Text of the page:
Colonel Robert L. Howard
Robert Lewis Howard (July 11, 1939 – December 23, 2009) was a highly decorated United States Army Special Forces officer and Medal of Honor recipient of the Vietnam War. He was wounded 14 times over 54 months of combat, was awarded the Medal of Honor, eight Purple Hearts, a Distinguished Service Cross,[a] a Silver Star, and four Bronze Stars. He was nominated for the Medal of Honor three times over a 13-month period but received lesser medals for the first two nominations, which were for actions performed in Cambodia where the U.S. was fighting covertly. He was awarded the Medal of Honor for his actions on December 30, 1968, his third nomination. He retired from the US Army after 36 years of service as a full colonel. He was one of the most decorated soldiers in the Vietnam War and was “said to be the most decorated service member in the history of the United States”. He died as a result of pancreatic cancer, and was buried at Arlington National Cemetery on February 22, 2010.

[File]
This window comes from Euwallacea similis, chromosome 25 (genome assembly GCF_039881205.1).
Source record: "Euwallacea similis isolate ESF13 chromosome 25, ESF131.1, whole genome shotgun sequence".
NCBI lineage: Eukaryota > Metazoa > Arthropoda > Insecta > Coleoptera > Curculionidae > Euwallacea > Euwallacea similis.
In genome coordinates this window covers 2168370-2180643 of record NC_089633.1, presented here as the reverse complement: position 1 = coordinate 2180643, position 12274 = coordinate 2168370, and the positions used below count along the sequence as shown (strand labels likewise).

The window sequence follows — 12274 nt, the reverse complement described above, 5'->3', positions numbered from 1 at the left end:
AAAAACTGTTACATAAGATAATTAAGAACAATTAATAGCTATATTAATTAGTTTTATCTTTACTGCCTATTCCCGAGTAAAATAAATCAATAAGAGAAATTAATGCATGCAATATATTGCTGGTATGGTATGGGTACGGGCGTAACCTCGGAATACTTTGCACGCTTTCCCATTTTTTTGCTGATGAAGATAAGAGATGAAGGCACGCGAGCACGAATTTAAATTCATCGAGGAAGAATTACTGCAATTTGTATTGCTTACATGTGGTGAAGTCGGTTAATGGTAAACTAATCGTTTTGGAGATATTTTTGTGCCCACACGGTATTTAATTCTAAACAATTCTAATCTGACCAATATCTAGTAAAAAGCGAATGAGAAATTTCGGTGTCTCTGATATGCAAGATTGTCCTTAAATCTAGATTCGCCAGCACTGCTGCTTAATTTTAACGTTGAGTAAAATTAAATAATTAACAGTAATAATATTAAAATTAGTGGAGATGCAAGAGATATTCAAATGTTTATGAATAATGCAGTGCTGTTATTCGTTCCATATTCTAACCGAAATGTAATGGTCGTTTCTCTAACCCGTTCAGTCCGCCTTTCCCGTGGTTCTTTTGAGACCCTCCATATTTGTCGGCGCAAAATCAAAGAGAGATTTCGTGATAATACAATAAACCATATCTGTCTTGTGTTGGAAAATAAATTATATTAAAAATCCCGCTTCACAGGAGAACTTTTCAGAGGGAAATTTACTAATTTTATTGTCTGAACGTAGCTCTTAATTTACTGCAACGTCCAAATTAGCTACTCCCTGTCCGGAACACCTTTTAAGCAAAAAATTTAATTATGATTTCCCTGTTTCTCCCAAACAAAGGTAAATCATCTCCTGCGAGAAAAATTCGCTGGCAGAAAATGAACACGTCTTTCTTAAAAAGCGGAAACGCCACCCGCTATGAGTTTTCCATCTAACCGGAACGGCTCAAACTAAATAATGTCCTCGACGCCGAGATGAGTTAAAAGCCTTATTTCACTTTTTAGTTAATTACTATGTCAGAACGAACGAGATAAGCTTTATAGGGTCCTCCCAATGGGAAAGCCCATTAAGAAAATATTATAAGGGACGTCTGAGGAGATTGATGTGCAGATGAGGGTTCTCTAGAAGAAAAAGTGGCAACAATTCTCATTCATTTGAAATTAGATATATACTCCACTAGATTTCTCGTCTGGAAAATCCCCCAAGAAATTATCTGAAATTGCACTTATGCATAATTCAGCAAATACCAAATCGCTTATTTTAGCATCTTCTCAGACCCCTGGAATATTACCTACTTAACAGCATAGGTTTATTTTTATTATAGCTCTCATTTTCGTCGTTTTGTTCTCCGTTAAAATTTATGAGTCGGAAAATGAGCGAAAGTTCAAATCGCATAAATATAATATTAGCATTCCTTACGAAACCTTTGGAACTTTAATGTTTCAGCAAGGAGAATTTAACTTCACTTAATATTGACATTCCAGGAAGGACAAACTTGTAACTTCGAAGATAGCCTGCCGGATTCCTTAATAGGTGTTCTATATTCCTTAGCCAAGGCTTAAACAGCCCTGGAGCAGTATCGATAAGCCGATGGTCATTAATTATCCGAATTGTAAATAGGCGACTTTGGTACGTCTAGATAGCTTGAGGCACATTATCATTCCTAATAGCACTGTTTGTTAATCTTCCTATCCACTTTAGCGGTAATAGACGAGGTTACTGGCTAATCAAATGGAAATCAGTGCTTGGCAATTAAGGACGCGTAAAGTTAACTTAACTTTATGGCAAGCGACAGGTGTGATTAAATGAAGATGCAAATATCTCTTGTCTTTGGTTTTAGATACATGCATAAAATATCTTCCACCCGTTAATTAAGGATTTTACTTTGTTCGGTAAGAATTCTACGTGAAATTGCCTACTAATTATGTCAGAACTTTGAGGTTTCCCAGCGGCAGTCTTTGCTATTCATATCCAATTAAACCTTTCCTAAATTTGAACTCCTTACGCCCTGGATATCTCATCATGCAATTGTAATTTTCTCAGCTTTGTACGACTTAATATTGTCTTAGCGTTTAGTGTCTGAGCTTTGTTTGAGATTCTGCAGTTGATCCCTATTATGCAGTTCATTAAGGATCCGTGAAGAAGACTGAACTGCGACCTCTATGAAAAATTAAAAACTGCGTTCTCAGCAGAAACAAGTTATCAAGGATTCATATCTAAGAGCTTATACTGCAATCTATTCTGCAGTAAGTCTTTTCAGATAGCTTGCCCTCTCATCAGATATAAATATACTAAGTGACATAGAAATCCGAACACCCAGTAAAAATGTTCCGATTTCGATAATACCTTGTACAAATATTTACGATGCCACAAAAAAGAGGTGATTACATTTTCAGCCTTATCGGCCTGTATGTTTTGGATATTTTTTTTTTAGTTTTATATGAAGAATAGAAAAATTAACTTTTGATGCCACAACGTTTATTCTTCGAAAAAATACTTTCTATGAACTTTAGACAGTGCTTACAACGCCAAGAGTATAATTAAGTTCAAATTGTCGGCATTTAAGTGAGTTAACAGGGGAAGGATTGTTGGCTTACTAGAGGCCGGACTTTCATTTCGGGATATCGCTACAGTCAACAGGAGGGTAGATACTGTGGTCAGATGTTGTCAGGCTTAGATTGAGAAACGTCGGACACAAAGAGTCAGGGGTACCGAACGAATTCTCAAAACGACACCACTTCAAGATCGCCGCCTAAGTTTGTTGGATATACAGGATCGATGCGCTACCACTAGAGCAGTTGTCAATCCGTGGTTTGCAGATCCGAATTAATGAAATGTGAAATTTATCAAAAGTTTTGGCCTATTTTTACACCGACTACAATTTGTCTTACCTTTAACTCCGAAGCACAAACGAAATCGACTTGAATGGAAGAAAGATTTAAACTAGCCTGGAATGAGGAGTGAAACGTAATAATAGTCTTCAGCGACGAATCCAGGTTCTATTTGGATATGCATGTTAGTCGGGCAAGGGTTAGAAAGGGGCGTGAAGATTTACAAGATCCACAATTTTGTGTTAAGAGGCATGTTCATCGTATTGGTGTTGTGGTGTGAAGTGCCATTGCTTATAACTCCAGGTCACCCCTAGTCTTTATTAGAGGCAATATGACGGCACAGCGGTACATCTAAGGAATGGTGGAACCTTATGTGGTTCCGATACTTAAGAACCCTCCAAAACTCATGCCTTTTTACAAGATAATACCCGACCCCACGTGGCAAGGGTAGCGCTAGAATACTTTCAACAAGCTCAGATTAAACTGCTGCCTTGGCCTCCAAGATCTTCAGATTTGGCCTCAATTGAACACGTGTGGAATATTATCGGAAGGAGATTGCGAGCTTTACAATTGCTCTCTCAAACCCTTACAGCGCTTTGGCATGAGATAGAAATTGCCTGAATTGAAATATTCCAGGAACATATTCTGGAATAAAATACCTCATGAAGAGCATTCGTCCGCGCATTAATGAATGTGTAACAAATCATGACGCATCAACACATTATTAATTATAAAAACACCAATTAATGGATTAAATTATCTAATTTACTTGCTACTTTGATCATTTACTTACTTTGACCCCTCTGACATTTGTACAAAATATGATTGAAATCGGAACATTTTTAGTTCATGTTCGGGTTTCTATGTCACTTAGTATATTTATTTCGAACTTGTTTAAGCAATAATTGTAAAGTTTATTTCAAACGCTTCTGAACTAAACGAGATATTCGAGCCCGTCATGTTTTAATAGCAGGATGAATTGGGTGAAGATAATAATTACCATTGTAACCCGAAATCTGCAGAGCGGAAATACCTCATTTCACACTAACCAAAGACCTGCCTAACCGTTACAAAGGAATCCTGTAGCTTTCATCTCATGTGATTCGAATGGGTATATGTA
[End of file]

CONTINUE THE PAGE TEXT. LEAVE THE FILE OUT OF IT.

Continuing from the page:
Howard enlisted in the Army in 1956 at Montgomery, Alabama and retired as colonel, Army Special Forces, in 1992. Howard’s service in Vietnam included assignments with 1/327th Airborne Infantry, 1st Brigade, 101st Airborne Division, 5th Special Forces Group and MACV-SOG
As a staff sergeant of the highly classified Military Assistance Command, Vietnam – Studies and Observations Group (MACV-SOG), Howard was recommended for the Medal of Honor on three occasions for three individual actions during thirteen months spanning 1967–1968. The first two nominations were downgraded to a Silver Star and the Distinguished Service Cross due to the covert and top secret nature of the operations in which Howard participated.